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How to make your writing a priority; a procrastinators guide

There’s a difference between interest and commitment. When you’re interested in doing something, you do it only when circumstance permit. When you’re committed to something, you accept no excuses, only results.

Writing a book takes commitment. Without it, your writing will become ‘something to fit in when time permits’ – rather than something that has to be done. It’s all too easy to push the ‘write the next chapter’ to the bottom of the to do list, as writing doesn’t produce any instant results, (that comes once the entire book is finished and published) and it’s that type of sabotaging thinking that can see your book take years to finish.

Writing the next chapter is a silent task which sits mutely on your check list. It doesn’t email you, reminding you that it hasn’t been done. It doesn’t call you either, asking for an explanation of why it hasn’t happened. And when emails are demanding to be answered, and calls needing to be taken, you can see why the writing gets pushed further and further down the list.

But allowing that to happen is a big mistake. Like any activity that yields good results in the long term it still needs to happen in order for the dividends to be rewarded. And the longer you put it off, the longer those benefits will take.

“There’s no abiding success without commitment.” – Anthony Robbins

So I’ve put together some excuse busting strategies which you can attach to your writing to give it more importance and then accomplished.

  1. Get accountability by involving someone else
  2. Be absolutely clear in what this book is going to do for your business once it’s completed
  3. Get an end date in the calendar and attach a significant forfeit if it doesn’t happen (An amount of £ to a charity for example)
  4. Visualise the finished outcome; your name on a book jacket (Even go as far to mock up a quick design to really cement what it will look like)

1. Getting accountability is one of the smartest activities you can do. It shares the responsibility, and helps you stay focused and on track. You can use a member of your team (if you are in an office) or you can hire someone who is a specialist – like a book coach who will guide you through your writing process. This one single action could see your book being written and published within 12 weeks, so if you’re always struggling to hit your writing quota, this one could be the smartest.

2. Be absolutely clear in what this book is going to do for your business once it’s completed. People put off things when the outcome holds little importance, and if you haven’t given enough thought, or planning to how this book will help you in your business plan, then it will never be of a high enough priority to get finished. Remember, being a published author will do more for your credibility of perceived ‘expert-ness’ than any other single activity. So look at the big picture. Go back to your plan, see where the book fits in, and then attach this new found level of importance to your writing. You’ll be amazed just how quickly that will spur you on.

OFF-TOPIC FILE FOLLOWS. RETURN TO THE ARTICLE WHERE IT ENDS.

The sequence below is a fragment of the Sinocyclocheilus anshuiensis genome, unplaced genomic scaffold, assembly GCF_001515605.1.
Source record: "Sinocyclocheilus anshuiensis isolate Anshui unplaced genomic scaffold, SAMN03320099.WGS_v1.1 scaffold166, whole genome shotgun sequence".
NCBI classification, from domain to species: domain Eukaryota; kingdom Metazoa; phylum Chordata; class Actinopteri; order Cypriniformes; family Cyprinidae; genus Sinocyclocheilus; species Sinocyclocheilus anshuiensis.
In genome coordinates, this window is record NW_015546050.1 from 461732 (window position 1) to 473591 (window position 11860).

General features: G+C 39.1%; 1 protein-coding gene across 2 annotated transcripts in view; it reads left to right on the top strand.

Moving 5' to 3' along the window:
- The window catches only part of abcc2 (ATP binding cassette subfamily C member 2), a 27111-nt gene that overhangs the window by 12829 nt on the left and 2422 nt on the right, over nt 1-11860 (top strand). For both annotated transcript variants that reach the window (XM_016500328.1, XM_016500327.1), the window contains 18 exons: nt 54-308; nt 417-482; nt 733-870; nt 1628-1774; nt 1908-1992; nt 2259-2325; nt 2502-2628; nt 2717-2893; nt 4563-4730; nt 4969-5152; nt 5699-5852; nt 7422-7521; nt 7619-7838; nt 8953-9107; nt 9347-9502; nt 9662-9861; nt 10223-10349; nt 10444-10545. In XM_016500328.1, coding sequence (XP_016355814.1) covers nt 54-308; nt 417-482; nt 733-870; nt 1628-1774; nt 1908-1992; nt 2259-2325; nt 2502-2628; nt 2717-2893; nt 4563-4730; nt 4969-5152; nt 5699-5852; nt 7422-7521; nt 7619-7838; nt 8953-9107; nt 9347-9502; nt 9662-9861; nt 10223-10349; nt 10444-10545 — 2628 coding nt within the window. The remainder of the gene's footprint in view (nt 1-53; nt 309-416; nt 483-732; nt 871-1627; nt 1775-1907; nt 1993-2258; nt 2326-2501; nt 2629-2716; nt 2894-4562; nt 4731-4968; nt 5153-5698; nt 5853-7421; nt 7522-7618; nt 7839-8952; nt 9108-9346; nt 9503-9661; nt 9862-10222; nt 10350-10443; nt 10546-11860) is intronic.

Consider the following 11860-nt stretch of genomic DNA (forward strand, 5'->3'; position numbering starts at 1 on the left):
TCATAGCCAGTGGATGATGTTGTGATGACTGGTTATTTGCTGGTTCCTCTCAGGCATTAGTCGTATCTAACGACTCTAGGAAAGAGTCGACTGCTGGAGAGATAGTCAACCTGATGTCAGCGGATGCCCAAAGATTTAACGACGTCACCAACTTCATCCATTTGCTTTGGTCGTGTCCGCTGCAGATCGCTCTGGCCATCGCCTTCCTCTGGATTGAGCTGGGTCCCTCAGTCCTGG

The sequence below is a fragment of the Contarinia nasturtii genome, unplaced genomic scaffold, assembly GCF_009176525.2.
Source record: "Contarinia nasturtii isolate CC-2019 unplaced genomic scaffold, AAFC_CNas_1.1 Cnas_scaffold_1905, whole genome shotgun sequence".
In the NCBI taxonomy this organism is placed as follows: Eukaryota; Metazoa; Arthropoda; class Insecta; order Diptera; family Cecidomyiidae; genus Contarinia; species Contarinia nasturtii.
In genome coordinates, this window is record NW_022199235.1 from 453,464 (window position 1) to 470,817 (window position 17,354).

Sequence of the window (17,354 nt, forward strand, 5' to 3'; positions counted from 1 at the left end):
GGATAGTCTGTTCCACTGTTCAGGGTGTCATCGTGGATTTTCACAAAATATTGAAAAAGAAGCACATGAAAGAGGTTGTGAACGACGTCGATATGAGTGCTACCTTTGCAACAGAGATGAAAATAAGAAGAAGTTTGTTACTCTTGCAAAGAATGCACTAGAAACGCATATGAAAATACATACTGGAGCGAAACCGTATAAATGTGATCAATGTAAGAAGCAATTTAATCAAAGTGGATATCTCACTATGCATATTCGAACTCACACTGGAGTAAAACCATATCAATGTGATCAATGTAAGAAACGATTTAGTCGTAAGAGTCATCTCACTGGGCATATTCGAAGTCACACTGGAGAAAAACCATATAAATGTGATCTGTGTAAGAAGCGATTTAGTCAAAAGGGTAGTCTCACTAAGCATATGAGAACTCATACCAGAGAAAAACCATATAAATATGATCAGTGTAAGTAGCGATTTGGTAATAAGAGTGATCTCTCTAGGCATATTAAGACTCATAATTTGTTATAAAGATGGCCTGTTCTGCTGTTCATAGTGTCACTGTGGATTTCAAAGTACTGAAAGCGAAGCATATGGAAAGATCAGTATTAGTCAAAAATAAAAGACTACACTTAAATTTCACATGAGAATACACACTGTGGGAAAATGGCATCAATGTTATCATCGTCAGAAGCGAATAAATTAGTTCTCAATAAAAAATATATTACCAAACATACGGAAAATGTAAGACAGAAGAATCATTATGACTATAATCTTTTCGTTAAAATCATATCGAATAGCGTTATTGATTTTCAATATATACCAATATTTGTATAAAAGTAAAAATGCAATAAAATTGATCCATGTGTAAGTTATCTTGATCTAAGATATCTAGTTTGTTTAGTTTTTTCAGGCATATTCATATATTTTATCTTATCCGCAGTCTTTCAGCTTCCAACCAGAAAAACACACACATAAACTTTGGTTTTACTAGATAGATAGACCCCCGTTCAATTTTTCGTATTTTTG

3. Getting an end date in the calendar is vital. Otherwise you are just writing with no specific target in mind, and by having no ‘cut-off date’ unconsciously giving little to no value to the job at hand. So take a look at what needs to be written, and work out how many pages you need to write to hit that target. If it seems too many, then move the end date back. Don’t try and run a marathon for your first race, this is something that needs to be stuck too.

I always think that breaking down a large task into bite size chunks is a really smart thing to do. It sets it up in your mind as manageable and easy to do, rather than some great mountain that needs to be climbed in one go.

4. Visualise the outcome of the finished product. This can be very powerful and really motivate you to keep going. Seeing a physical thing, like a book jacket, with your name on it can really incentivise you to make writing a priority and it turns something that is almost intangible into something of value, which then attaches a meaning of importance and priority. Just seeing a number of pages in a Microsoft Word document isn’t enough. Seeing a 3d image of a book jacket though is a real motivator. Spending some money on coming up with a working book cover could be a really smart investment, if it helps to get the project finished and published.

So there you are, four easy ways to make your writing a priority and hopefully will help your shift your mindset from one of apathy, to that of excitement and renewed energy. Attach enough importance onto the task, and watch what happens to your productivity.

Of course if you need help with any of the above, or want someone that is a specialist in keeping you accountable, then get in touch. I help busy business owners with their writing challenges, and help get that book written and published. Simply email me alexa@thebookrefinery.com or leave me a comment below.